IVC Filter Lawsuit Filed Against C.R. Bard

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There are several numbers of lawsuits filed by plaintiffs against the manufacturers of IVC filter alleging that medical devices have design defects and were not properly tested before going to market. Lawsuits were being filed across America with claims that the IVC filters caused harm and even death in some cases. The devices have been utilized since 1979, where initially 2,000 people utilized IVC filters to combat the risk of pulmonary embolism. In 2007, about 167,000 IVC filters were being used to trap clots, and data suggests that the number of users has continued to increase in recent years.

A woman from Florida was implanted with the Meridian Vena Cava Filter. Recently the plaintiff filed a personal injury and defective product liability lawsuit against the manufacturer C.R Bard. According to the woman the Meridian blood clot filter made by C.R. Bard injured her internal organs. In September of 2011, Juliette Boyd was implanted with a Meridian IVC filter and after few months from implantation the device injured her internal organs. The lawsuit was filed by Juliette Boyd on August 19 in the U.S. District Court for Arizona under the case no. 2:16-CV-02791. She accuses C.R. Bard of negligence for selling a defective medical device, failing to warn about side effects, and concealing safety risks.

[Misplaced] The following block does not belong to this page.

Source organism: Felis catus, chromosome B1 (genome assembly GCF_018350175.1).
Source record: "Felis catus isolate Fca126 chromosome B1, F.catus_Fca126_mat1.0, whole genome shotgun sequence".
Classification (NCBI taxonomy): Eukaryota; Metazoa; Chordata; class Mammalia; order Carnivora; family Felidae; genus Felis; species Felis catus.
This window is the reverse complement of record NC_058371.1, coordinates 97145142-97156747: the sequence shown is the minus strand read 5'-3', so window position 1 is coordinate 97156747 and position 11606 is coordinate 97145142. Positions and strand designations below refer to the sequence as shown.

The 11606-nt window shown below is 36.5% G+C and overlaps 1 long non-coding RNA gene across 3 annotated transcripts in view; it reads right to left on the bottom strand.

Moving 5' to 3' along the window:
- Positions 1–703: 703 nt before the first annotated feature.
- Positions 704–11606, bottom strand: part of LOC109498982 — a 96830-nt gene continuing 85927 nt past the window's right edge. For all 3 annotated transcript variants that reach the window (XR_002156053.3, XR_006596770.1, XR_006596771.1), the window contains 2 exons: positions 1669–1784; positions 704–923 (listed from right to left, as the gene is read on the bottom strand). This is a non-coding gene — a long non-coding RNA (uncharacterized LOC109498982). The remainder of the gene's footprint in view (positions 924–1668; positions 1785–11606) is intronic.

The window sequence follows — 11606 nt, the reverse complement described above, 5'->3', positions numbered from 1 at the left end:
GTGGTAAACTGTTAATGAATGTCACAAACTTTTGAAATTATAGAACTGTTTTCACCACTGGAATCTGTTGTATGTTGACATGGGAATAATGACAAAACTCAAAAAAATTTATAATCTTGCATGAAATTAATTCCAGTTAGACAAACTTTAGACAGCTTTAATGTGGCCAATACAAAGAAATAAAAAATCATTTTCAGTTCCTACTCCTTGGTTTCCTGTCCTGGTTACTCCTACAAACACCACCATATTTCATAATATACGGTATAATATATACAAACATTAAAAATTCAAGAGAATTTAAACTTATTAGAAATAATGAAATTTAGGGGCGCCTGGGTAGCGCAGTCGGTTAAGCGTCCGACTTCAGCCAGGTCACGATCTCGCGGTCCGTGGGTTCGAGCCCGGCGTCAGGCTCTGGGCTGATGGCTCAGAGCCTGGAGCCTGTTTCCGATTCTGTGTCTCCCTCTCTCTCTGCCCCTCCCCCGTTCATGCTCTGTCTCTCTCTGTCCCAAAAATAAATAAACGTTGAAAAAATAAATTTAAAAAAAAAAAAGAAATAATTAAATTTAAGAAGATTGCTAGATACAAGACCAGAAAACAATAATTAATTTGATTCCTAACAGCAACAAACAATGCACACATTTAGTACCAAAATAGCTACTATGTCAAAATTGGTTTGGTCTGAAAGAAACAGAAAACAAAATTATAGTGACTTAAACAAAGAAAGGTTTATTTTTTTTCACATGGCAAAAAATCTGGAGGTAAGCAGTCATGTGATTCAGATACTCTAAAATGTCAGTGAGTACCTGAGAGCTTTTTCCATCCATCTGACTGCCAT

The lawsuit of Juliette Boyd is represented by Ben C. Martin of the Law Offices of Ben C. Martin in Dallas; Texas. The case was centralized in a Multi-District Litigation (MDL No. 2641) where at least 810 lawsuits are pending against C.R. Bard. Another 800 lawsuits are pending in a similar litigation against Cook Medical. The lawsuits claim that manufacturers failed to warn the general public about the potential health risks associated with the device.

Recent reviews of vena cava filters have demonstrated a wide variety of complications, both short and long term, mortality attributed directly to placement or presence of a vena cava filter is extremely rare. Meridian is a temporary filter that is implanted in the inferior vena cava (IVC). It traps a blood clot before it can reach the lungs. The trouble is that the Meridian is very reciprocal to other IVC filters made by C.R. Bard including the G2 and Recovery which have been linked to a 12% fracture risk in recent studies.

Serious complications such as caval perforation, caval thrombosis, filter fracture and fragment embolization, intracardiac migration, cardiac perforation, cardiac tamponade, and death have been reported in patients who have been implanted with IVC filters. Many of these complications occurred with long-term (greater than 30 days) filter implantation. The FDA safety communication recommends removal of the IVC filter between 29 and 54 days after implantation.


Manufacturers of medical devices owe a duty to patients to produce safe and effective products. This requires that manufacturers test their products for any defects prior to introducing them to the market. The lawsuits from several states throughout the America accuses the manufacturers which include negligence strict liability for design defect, strict liability for manufacturing defect, strict liability for failure to warn, and breach of warranty.

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